The great view onto the valley floor from halfway up:

The falls were loud as they roared through the narrow opening in the rocks.

Up to another level with more exciting views:

Seeing the three mountains’ melt roar through the mountain at 5,200 gallons a second was hugely impressive of the power of nature.

At the top on level ten, we were able to look down on the level where we had just been. We could certainly understand why no children under four were allowed and why signs cautioned people not to lean over the barriers!

If we’d chosen to walk up, this is how steep the stairway would have been.

We much preferred the view looking out toward the valley!

Ever since the pandemic started about 18 months ago, we’d never seen a personalized sanitizer container like this one at Trummelbach.

In Switzerland, hiking ‘distances’ weren’t given in the number of kilometers still to trek but rather a time to reach your desired location. Call me old-fashioned or a stick-in-the-mud but I never did get used to that in all of our hikes in Switzerland because, in my mind at least, people hike at different speeds whereas an actual ‘distance’ is measurable and the same for all.

It seemed so odd seeing this Arabic-language sign cautioning people not to throw trash in this small river crossing. I wondered why Middle Eastern travelers had been targeted and not the more popular Asian travelers.

You may laugh but having a Toi Toi at regular intervals was handy and certainly prevented the ‘fouling’ of pristine trails.

Steven was so, so happy being able to hike in the Alps as viewing them had been what he looked forward to the most on our two-plus month trip. 

I wish this post could also provide audio as the sound of the cowbells was so melodic and constant on our hike alongside farms. 

Imagine a vending machine but instead of selling chips and candy bars, this one sold cheese and other products made on-site with payment all on the honor system! No way could you possibly buy fresher cheese. 

Behind the low-lying clouds were Buchenbachfall but the visibility was so poor we couldn’t see any falls.

A little further on we saw a sign that said 265-meter-high Spissbachfall was here but again we couldn’t see any falls.

In May of 1889, a large landslide occurred by Spissbach after an unusually long and snowy winter and a sudden period of warm and rainy weather. Tens of thousands of cubic meters of debris completely buried several barns and a house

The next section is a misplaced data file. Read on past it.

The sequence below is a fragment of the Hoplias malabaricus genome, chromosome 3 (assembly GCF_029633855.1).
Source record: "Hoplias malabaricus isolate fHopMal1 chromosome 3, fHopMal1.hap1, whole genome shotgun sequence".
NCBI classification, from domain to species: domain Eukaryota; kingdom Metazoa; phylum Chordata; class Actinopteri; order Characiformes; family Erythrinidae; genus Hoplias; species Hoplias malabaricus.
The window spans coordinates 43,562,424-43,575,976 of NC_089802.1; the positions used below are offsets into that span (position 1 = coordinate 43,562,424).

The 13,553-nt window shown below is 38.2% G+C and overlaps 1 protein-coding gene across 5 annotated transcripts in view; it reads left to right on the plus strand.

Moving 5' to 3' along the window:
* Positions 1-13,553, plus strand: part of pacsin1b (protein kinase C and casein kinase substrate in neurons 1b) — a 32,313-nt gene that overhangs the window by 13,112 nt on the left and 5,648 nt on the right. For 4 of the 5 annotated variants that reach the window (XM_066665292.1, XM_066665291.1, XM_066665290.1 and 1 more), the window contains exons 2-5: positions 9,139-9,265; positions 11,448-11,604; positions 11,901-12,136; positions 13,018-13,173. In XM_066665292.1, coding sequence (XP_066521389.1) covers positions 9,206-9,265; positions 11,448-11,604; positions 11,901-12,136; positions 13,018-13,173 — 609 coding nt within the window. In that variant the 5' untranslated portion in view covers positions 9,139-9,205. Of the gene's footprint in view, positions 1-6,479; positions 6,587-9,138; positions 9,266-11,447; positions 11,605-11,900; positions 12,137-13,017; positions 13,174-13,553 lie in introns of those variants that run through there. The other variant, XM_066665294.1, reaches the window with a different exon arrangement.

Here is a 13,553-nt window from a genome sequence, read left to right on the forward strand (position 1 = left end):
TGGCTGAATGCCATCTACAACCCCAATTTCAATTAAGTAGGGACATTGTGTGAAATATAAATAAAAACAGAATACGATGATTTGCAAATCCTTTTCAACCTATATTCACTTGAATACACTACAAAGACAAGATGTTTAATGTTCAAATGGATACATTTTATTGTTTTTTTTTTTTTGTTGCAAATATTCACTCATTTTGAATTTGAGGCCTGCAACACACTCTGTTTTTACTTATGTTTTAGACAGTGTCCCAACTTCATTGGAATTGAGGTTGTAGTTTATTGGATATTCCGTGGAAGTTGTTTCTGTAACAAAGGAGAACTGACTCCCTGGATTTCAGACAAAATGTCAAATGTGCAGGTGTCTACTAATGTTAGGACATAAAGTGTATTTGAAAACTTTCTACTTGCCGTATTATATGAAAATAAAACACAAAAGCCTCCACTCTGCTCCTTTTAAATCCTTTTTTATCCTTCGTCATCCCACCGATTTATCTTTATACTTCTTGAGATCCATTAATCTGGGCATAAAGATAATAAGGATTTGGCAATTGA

A sign above the flower boxes announced the home had been built in 1912.

Another mini cheese dairy in case hikers were hungry!

Up ahead was yet another waterfall – this was Staubbach Falls, the second-highest in the country at almost 900-feet high. As the falls were said to look like dust or ‘staub’ the name made sense.

It was too wet and slippery for us to want to hike the trail built into the cliff that takes people behind the falls.

Steven trying to keep dry in front of Anna’s Chalet while I was off taking photos of the falls!

A grass-covered roof:

The cemetery and church back in Lauterbrunnen:

Too bad a Toi Toi hadn’t been available as this public bathroom in Lauterbrunnen was appallingly dirty and full of cigarette butts and other trash- one of the worst I’d seen anywhere and that’s saying something.

We don’t come across these distance markers very often in our travels but I always get a kick out of seeing them when we do see them. Too bad the mileage wasn’t included – funny that all the countries were also listed in the same direction!

On arrival back in Lauterbrunnen, we walked through town to the cable car station to take the short cable car ride up to Grutschalp. I’d hoped to spot a now-abandoned, 100-year-old funicular train track below us on the ride up but the rain made it tough to see anything much below.

At the tiny community of Grutschalp, we immediately caught the waiting vintage train to Murren so we could hike from there down to Gimmewald that was once one of the poorest places in Switzerland before modern tourism helped put the tiny community on the map.

Even though the low-lying clouds obscured most of our views, we sure didn’t complain about the incredibly scenic cliffside views en route to Murren.

Murren was twice the height of Lauterbrunnen but we had no problem with the altitude as we’re so used to our home city of Denver being called the Mile High City, i.e. 5,280 ft. above sea level.

These images on our arrival in Murren made us both smile!